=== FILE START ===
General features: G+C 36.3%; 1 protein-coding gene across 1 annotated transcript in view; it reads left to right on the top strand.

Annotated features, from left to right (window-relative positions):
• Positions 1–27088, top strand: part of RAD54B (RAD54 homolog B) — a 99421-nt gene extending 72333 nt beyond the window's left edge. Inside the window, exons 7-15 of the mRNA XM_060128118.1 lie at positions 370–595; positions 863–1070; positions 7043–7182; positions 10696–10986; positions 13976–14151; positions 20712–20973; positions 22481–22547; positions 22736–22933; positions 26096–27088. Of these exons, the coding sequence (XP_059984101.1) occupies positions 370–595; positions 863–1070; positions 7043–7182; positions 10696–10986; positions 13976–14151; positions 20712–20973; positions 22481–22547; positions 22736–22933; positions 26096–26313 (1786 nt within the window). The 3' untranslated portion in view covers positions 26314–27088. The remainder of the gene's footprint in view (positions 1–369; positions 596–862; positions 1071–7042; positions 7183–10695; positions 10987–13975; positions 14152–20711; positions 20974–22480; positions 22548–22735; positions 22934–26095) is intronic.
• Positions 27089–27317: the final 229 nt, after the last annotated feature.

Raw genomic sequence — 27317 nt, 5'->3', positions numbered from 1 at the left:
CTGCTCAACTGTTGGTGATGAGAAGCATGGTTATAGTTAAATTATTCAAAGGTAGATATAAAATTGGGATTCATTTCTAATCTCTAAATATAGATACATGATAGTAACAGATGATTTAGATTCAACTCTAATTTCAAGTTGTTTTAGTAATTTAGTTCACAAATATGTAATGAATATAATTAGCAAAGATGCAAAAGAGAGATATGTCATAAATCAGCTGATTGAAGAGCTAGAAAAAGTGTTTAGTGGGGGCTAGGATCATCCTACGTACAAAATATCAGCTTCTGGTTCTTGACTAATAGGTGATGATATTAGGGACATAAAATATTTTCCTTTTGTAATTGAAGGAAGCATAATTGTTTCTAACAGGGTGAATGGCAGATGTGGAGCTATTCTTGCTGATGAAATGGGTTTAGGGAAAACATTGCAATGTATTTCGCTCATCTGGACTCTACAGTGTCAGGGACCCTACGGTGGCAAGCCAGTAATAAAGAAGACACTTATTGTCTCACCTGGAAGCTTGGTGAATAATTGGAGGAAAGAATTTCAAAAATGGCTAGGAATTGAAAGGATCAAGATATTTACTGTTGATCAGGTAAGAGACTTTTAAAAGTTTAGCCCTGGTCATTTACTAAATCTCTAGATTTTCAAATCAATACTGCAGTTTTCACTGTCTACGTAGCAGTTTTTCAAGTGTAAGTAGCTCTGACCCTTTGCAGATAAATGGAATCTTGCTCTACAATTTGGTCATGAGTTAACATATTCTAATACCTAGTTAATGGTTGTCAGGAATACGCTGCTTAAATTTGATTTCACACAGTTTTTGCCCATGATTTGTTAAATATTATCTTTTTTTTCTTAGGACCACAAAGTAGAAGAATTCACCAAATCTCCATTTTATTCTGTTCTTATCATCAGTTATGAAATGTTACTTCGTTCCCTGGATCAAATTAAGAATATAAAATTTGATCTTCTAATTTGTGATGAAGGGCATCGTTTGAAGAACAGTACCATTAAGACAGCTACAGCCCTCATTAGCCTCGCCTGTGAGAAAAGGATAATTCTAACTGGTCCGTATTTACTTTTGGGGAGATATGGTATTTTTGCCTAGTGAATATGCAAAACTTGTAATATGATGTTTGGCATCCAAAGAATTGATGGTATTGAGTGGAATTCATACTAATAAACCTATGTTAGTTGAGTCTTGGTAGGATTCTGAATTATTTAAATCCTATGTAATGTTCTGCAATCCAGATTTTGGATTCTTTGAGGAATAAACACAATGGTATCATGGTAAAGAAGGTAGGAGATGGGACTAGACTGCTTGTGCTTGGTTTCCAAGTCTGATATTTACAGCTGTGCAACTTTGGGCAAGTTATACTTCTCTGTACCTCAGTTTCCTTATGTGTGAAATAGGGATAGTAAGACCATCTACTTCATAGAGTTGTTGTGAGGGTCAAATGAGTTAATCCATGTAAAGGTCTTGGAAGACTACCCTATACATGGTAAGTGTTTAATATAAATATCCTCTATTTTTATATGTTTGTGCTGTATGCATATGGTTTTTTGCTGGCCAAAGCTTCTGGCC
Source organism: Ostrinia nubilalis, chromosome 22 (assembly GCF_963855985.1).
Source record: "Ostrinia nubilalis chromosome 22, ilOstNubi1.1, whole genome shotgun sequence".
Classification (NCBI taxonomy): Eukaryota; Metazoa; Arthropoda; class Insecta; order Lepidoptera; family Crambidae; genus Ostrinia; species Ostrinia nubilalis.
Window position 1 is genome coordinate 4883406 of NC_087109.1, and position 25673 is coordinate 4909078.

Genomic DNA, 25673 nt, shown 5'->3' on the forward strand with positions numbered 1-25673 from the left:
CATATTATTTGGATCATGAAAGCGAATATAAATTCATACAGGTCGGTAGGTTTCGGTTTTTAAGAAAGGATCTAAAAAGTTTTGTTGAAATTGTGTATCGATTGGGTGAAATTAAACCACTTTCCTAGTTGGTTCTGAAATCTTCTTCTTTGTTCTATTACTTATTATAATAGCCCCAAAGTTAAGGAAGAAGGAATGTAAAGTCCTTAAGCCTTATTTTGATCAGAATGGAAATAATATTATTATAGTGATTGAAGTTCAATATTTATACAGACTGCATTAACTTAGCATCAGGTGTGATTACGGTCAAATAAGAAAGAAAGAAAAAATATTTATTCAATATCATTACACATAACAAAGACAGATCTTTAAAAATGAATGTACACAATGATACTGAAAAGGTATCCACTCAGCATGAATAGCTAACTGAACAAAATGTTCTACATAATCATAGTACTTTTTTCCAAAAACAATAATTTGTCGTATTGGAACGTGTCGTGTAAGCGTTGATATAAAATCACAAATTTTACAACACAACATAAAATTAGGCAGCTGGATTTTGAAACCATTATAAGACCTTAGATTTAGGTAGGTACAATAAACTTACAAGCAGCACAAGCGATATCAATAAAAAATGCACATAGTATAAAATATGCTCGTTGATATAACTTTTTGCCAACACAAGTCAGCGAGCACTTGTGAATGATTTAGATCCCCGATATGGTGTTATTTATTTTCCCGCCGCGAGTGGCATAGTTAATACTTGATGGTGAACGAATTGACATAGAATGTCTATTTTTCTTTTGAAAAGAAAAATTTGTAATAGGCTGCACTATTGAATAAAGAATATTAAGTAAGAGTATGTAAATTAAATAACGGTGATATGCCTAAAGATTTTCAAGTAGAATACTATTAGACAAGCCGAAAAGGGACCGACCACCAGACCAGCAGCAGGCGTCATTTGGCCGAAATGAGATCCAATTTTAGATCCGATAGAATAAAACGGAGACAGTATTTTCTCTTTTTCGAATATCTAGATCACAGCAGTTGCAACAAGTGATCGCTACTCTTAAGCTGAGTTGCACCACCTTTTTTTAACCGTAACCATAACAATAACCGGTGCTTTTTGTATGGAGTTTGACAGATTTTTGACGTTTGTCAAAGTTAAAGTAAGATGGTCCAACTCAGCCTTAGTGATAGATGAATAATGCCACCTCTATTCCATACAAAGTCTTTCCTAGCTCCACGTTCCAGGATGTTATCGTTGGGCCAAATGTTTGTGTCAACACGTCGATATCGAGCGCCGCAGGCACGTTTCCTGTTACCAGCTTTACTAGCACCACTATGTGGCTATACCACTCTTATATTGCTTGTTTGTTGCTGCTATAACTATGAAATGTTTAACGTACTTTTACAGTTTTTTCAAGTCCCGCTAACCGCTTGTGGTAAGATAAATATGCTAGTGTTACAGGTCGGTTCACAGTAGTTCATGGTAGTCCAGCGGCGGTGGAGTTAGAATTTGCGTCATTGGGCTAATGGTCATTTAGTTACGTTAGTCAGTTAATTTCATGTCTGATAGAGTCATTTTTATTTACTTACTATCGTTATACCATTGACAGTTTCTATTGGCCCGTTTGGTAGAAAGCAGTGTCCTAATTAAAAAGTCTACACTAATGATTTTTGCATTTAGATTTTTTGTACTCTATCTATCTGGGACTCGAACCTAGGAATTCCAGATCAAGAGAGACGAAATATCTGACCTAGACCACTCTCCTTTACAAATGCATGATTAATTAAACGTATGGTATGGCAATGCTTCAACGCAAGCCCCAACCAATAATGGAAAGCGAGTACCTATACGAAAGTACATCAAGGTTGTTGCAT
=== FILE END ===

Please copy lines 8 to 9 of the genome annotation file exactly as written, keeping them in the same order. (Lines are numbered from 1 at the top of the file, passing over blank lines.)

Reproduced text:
Source record: "Ostrinia nubilalis chromosome 22, ilOstNubi1.1, whole genome shotgun sequence".
Classification (NCBI taxonomy): Eukaryota; Metazoa; Arthropoda; class Insecta; order Lepidoptera; family Crambidae; genus Ostrinia; species Ostrinia nubilalis.